Overdrive guitar effects pedal


Eddie over at Bantam Tools shared detailed instructions of how to build this DIY overdrive effects pedal:

This project shows you how to make your very own effects stompbox! We’ll go through the steps of downloading the .brd file, loading the file into our software, milling the board on the Bantam Tools Desktop PCB Milling Machine, and soldering the components. This is a great tutorial for those new to milling printed circuit boards (PCBs) or for those who want practice soldering components to the board as a part of a larger assembly.

More info at Bantam Tools project page.

How to configure I2C sensors with Arduino


Edward Mallon writes:

I’ve spent the last year in the ‘uncanny valley’ of the Arduino. That’s the point where you understand the tutorials at Arduino.cc, but still don’t get much from the material on gitHub because trained programmers would never stoop to using the wire.h library when they could just roll their own in native C++ using the avr-g++ compiler.  The problem with establishing sensor communication at the level of the TWI peripheral inside the AVR is that there are so many fiddling details to keep track of that it quickly overruns the 7±2 things this average human can hold in his head at one time: Computers aren’t the only things that crash after a buffer overflow!  So this post is meant to be a chunking exercise for beginner-intermediate level people like myself who want to get a new sensor working using the standard IDE.  I’ve tried to distill it all down to things that I run into frequently, but there’s still a lot of material here:  So pour yourself a cuppa before diving in…

More details at Arduino based underwater sensors blog.

DIY through hole plating of PCBs


Jan Mrázek documented his experience experimenting with DIY through-hole plating of PCBs:

I’ve been thinking about though hole plating for several years. The general procedure is simple – you have to activate non-copper surfaces (make them conductive) and then you apply standard electroplating procedure. You can find many tutorials on the internet, however, most of the require hard-to-get chemicals for the activation solution. Few weeks ago, I noticed that the local electronic component supplier had started to sell Kontakt Chemie Graphit – a conductive paint. It’s basically a colloidal graphite in an organic solution. It is supposed to be used for making surfaces conductive to prevent static electricity discharges. This could be perfect for activation of the non-copper surfaces! So I gathered all the necesery chemicals and equipment and made a test run.

More info at mind.dump() blog.

ESP8266 Deep Sleep with Arduino IDE


Rui Santos has written a great guide shows us what’s Deep Sleep and how to use it with the ESP8266 in the Arduino IDE.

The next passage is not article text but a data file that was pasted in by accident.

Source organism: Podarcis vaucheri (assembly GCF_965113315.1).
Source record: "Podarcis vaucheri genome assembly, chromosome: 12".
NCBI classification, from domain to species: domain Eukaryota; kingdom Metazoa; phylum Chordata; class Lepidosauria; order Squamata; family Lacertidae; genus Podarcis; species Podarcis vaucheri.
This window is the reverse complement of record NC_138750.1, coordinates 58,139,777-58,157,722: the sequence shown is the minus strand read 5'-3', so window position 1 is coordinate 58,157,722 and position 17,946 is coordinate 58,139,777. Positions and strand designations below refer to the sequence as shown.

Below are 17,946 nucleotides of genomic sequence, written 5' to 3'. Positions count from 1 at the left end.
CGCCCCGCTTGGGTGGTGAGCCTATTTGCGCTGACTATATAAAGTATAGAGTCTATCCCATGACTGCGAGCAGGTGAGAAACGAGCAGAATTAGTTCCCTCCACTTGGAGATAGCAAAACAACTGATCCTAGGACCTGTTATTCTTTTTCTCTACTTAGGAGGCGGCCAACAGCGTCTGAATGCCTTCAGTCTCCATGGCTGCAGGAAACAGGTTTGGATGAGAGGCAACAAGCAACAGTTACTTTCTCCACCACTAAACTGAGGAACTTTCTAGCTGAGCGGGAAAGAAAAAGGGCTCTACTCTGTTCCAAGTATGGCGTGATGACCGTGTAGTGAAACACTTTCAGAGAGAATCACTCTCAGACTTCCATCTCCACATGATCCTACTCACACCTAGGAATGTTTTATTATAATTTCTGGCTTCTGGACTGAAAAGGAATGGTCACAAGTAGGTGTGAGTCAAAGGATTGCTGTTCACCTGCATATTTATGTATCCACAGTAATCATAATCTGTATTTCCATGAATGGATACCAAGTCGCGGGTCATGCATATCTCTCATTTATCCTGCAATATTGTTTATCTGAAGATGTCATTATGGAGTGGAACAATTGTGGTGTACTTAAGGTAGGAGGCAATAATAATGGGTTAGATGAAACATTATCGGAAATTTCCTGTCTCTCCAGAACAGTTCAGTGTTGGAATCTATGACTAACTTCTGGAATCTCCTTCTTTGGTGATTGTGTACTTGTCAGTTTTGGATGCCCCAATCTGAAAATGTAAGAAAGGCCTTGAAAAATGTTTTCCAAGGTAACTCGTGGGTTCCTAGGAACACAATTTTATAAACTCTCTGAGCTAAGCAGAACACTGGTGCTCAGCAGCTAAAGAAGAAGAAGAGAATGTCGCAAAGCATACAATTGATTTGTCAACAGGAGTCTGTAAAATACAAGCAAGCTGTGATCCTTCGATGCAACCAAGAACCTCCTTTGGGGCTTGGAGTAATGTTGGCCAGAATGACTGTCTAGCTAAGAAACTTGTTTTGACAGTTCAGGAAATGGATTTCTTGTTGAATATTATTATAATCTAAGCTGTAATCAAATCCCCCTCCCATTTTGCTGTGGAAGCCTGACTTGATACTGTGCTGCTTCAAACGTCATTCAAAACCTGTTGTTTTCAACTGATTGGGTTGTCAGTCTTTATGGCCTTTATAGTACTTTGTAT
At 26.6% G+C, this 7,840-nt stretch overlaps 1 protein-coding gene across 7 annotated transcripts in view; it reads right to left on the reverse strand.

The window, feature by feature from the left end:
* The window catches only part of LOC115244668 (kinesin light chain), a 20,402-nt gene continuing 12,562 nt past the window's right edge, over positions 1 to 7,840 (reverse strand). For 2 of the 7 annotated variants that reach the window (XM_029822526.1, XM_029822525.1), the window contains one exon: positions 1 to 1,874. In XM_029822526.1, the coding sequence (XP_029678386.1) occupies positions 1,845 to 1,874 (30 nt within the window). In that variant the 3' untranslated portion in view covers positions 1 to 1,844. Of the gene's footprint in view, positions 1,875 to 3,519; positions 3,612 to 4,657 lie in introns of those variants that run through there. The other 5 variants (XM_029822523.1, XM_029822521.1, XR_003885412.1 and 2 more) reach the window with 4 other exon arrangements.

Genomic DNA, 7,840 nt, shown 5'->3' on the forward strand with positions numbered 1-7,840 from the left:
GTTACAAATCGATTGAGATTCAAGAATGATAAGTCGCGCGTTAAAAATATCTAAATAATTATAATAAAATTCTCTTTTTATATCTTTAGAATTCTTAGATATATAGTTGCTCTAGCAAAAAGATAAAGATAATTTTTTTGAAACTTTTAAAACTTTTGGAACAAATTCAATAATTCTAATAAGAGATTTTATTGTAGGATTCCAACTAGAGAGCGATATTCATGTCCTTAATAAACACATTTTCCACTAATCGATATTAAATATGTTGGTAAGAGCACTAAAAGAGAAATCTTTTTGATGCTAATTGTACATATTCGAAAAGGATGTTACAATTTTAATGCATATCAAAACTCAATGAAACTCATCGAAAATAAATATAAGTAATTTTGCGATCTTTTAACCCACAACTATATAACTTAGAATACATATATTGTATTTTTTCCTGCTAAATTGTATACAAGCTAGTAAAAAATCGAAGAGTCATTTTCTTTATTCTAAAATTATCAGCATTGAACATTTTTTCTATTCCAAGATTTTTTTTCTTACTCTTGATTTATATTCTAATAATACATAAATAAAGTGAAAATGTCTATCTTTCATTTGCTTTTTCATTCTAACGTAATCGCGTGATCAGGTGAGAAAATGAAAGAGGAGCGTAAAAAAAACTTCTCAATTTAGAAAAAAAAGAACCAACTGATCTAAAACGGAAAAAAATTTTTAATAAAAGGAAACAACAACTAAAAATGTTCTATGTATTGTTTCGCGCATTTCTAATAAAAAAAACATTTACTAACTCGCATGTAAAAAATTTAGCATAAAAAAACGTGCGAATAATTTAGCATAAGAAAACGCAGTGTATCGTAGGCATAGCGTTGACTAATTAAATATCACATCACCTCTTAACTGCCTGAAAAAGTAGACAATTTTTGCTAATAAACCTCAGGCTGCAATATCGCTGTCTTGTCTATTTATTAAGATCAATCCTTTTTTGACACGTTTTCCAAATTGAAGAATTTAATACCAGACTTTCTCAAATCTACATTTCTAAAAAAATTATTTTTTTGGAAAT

With most of the ESP8266 modules, you can’t change the hardware to save power, but you can write software to do it. If you use the sleep functions with the ESP8266, it will draw less power and your batteries will last longer. In this guide, we’re going to talk about Deep Sleep with the ESP8266.

See the full post on his blog, Random Nerd Tutorials.

Check out the video after the break.

ZX81 internal 16K RAM (reversible version)

pZX81 testing-600

Dave Curran wrote a post on his blog showing how he upgrades the ZX81 internal 16K RAM with a reversible version:

One of the common issues with the ZX81 is the good old RAM pack wobble. Depending on the state of your edge connectors on your ZX81 and RAM pack, it sometimes does not take much to interrupt one or more connections and crash the ZX81.
To get around this, I have done many ZX81 internal RAM upgrades, following the procedure I described in an old blog post – ZX81 Internal 16K RAM.
I had a request to do one of these, but to do it in a reversible manner, without cutting tracks.

See the full post on his blog- Tynemouth Software.

Microcontroller action potential generator


Scott Harden writes:

Here I demonstrate how to use a single microcontroller pin to generate action-potential-like waveforms. The output is similar my fully analog action potential generator circuit, but the waveform here is created in an entirely different way. A microcontroller is at the core of this project and determines when to fire action potentials. Taking advantage of the pseudo-random number generator (rand() in AVR-GCC’s stdlib.h), I am able to easily produce unevenly-spaced action potentials which more accurately reflect those observed in nature. This circuit has a potentiometer to adjust the action potential frequency (probability) and another to adjust the amount of overshoot (afterhyperpolarization, AHP). I created this project because I wanted to practice designing various types of action potential measurement circuits, so creating an action potential generating circuit was an obvious perquisite.

See the full post at SWHarden.com.

Check out the video after the break.

TTL triggered stimulus generator


Scott Harden has a nice build log on his TTL triggered stimulus generator project:

I was presented with a need to rapidly develop a pulse generator to take a TTL input and output a programmable output (for now 0.1 ms pulses at 20 Hz for as long as the input is high). I achieved this with a one-afternoon turnaround and the result looks great! This post documents the design and fabrication of this prototype device, with emphasis placed on design considerations and construction technique.

See the full post at SWHarden.com.